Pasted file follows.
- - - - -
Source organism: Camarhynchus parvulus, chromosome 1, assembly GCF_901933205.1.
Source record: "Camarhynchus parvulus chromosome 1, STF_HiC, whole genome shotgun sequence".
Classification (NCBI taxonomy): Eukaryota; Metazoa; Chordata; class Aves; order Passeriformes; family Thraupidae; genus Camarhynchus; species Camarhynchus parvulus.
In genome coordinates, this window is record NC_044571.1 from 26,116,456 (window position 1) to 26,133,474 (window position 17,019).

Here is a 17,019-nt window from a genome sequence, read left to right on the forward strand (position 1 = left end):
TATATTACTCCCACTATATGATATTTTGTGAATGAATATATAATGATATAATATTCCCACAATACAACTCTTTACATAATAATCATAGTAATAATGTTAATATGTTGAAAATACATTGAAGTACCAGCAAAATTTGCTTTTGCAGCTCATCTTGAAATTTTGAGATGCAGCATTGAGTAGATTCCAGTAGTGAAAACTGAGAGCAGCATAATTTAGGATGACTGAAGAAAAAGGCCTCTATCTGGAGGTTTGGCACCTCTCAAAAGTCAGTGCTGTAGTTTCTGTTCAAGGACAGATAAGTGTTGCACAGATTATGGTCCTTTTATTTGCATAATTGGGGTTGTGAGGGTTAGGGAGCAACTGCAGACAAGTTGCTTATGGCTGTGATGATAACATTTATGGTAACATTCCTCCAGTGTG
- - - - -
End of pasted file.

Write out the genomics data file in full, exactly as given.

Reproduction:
Source organism: Camarhynchus parvulus, chromosome 1, assembly GCF_901933205.1.
Source record: "Camarhynchus parvulus chromosome 1, STF_HiC, whole genome shotgun sequence".
Classification (NCBI taxonomy): Eukaryota; Metazoa; Chordata; class Aves; order Passeriformes; family Thraupidae; genus Camarhynchus; species Camarhynchus parvulus.
In genome coordinates, this window is record NC_044571.1 from 26,116,456 (window position 1) to 26,133,474 (window position 17,019).

Here is a 17,019-nt window from a genome sequence, read left to right on the forward strand (position 1 = left end):
TATATTACTCCCACTATATGATATTTTGTGAATGAATATATAATGATATAATATTCCCACAATACAACTCTTTACATAATAATCATAGTAATAATGTTAATATGTTGAAAATACATTGAAGTACCAGCAAAATTTGCTTTTGCAGCTCATCTTGAAATTTTGAGATGCAGCATTGAGTAGATTCCAGTAGTGAAAACTGAGAGCAGCATAATTTAGGATGACTGAAGAAAAAGGCCTCTATCTGGAGGTTTGGCACCTCTCAAAAGTCAGTGCTGTAGTTTCTGTTCAAGGACAGATAAGTGTTGCACAGATTATGGTCCTTTTATTTGCATAATTGGGGTTGTGAGGGTTAGGGAGCAACTGCAGACAAGTTGCTTATGGCTGTGATGATAACATTTATGGTAACATTCCTCCAGTGTG